Sunday, October 11, 2015

Moom's Taxes 2014-15 Edition

I have now completed my tax return. Looks like I need to pay $590 in extra tax. My salary is flat on last year but my taxable income is up by 5%. Gross cash income is before tax income ignoring franking and other tax credits and adding in net undiscounted capital gains (not deleting losses from previous years). Dividends, franking credits, and foreign source income are all up steeply, but so are most forms of deductions. As a result tax is only up 4%. But because tax withholding is only up 1% this year I owe tax, whereas last year I got a refund.

Previous years:


2 comments: said...

Given your marginal tax rate I can't believe you simply take the dividend income as taxable income and don't use some additional margin loan debt to offset the income with some deductible interest expense. While the interest rate on a margin loan is higher than the average dividend rate, it is still very likely to be lower than the total return from any diversified share portfolio you buy using the margin loan, and it would mean that instead of having dividend income taxed at your current marginal tax rate, you would instead end up with a long-term capital gain when you sell the portfolio, taxed at half your marginal tax rate applicable at the time of portfolio liquidation (which could also be lower than your current marginal tax rate if you don't sell off the geared portfolio until you are in retirement and have lower taxable income -- possibly much lower if the tax-free nature of superannuation pension income still applies).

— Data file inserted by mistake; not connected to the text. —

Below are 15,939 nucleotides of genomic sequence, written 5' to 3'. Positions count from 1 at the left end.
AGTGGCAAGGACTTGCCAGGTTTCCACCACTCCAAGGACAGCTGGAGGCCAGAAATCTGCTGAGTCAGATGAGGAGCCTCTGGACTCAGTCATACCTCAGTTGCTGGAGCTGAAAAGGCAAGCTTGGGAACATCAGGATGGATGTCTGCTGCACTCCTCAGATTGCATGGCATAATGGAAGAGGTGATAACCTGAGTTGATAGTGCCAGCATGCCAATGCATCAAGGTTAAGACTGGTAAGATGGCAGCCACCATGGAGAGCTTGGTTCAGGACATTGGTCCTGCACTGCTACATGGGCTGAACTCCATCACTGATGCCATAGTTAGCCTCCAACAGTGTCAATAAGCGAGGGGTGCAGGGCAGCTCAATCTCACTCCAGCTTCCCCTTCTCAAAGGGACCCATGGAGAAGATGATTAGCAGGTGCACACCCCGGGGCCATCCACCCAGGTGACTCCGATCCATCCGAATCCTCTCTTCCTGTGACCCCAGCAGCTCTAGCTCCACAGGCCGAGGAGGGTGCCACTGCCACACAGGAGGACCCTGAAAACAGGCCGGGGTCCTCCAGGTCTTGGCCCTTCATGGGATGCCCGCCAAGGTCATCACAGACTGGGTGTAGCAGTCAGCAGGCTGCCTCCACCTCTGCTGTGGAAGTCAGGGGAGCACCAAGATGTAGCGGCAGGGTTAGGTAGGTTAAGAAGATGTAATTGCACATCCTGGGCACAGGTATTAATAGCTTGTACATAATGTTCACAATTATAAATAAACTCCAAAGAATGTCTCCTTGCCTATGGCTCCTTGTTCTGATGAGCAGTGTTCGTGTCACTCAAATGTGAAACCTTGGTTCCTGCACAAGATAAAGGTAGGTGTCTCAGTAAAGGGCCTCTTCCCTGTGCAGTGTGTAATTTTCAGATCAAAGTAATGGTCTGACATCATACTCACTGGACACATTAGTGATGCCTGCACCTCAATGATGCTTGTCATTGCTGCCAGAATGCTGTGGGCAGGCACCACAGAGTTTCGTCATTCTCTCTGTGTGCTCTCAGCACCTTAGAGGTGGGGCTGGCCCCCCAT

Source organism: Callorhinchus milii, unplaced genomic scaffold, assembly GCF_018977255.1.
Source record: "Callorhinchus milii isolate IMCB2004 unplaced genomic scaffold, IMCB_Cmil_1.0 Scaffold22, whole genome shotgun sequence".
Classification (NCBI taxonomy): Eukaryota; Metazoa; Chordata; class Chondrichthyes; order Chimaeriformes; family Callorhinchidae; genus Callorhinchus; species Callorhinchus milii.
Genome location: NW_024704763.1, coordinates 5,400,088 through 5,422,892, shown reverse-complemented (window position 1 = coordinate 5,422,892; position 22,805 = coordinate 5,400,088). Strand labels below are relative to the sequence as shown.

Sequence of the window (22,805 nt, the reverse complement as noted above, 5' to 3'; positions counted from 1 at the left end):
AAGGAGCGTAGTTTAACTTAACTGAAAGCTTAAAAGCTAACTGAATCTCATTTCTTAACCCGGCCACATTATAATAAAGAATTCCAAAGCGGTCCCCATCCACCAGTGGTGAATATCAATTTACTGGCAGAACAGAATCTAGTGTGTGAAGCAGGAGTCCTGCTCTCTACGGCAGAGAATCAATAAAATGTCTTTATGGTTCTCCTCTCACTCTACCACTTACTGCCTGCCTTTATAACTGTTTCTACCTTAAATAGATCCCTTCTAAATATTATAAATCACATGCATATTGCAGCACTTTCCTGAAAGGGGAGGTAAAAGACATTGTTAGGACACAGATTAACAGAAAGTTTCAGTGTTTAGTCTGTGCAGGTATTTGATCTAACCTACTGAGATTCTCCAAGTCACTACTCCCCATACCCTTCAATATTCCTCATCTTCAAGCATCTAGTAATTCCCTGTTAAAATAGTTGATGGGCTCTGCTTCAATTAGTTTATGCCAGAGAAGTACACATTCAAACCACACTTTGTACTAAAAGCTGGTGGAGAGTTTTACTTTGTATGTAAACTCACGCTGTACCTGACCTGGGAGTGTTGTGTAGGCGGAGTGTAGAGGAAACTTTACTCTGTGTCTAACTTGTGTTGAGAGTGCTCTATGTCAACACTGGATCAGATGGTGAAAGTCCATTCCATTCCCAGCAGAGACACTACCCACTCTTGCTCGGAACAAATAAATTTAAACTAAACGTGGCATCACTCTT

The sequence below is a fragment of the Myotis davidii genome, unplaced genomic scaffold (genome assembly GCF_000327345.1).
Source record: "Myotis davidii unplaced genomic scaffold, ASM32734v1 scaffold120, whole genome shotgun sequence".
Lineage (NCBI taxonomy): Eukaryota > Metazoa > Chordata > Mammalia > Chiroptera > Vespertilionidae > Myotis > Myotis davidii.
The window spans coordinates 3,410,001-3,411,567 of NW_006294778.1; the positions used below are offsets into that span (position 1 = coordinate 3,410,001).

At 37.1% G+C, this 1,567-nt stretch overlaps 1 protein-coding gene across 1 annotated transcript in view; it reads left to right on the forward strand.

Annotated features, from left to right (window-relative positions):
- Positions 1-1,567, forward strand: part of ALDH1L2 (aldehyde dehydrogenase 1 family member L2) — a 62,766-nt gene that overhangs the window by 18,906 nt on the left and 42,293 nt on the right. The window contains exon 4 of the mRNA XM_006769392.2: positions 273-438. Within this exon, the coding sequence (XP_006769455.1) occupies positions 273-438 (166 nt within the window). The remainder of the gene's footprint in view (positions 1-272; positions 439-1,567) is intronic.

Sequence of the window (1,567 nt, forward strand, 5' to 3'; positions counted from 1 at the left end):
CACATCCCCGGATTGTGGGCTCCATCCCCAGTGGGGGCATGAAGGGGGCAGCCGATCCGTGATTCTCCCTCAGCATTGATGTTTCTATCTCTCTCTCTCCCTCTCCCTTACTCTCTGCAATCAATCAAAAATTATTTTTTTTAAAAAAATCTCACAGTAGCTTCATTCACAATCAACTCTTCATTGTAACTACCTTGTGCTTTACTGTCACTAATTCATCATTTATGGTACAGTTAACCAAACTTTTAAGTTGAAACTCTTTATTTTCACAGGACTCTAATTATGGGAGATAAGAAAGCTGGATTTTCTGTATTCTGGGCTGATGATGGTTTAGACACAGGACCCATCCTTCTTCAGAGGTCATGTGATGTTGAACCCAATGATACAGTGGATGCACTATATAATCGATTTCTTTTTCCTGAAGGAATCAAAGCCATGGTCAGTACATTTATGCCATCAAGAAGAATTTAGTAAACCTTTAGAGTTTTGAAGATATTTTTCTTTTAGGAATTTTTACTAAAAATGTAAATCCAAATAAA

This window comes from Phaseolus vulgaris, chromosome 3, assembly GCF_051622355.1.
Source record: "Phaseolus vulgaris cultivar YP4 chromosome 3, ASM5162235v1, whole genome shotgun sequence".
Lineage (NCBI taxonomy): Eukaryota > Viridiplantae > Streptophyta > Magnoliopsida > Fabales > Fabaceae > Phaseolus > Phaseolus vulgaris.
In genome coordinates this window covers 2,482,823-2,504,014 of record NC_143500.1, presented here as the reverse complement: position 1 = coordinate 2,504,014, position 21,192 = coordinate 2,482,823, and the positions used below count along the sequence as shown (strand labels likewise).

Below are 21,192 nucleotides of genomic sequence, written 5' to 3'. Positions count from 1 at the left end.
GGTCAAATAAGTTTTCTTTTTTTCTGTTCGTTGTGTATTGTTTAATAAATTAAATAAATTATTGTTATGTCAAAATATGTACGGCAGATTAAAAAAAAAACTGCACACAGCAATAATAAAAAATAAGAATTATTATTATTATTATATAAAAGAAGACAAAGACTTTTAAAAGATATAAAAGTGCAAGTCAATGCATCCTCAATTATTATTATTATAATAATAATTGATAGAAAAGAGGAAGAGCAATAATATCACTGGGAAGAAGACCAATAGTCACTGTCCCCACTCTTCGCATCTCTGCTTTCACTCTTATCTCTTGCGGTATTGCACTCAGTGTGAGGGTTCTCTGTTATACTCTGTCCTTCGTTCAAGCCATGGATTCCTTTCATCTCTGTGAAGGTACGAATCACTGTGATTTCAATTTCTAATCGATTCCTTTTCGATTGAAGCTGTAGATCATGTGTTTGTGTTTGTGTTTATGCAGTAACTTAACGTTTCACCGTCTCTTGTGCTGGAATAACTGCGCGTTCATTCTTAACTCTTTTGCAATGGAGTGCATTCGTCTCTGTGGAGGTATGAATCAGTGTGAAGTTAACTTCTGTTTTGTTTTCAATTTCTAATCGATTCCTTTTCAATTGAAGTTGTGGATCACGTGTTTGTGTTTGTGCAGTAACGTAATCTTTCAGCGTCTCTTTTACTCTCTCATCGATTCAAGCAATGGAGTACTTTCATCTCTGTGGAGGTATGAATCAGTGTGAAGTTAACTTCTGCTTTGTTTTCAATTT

If you have substantial home equity you could also get a loan secured against your home equity (eg. a St George 'portfolio loan') and the interest would be tax deductible if you use that loan to purchase investments eg. share index funds etc. That loan would have a lower interest rate than a normal margin loan (mine is only about 0.25% above the interest rate on our home loan), and is also not subject to margin calls as it is secured against your home equity and not the market value of the investment portfolio it funded...

mOOm said...

Australian dividend deductions and trust deductions are mostly margin interest. I've increased my borrowing level recently and the deductions will be bigger in the next tax year. The long term plan is to pay down our mortgage and then redraw the mortgage and pay off the margin loan.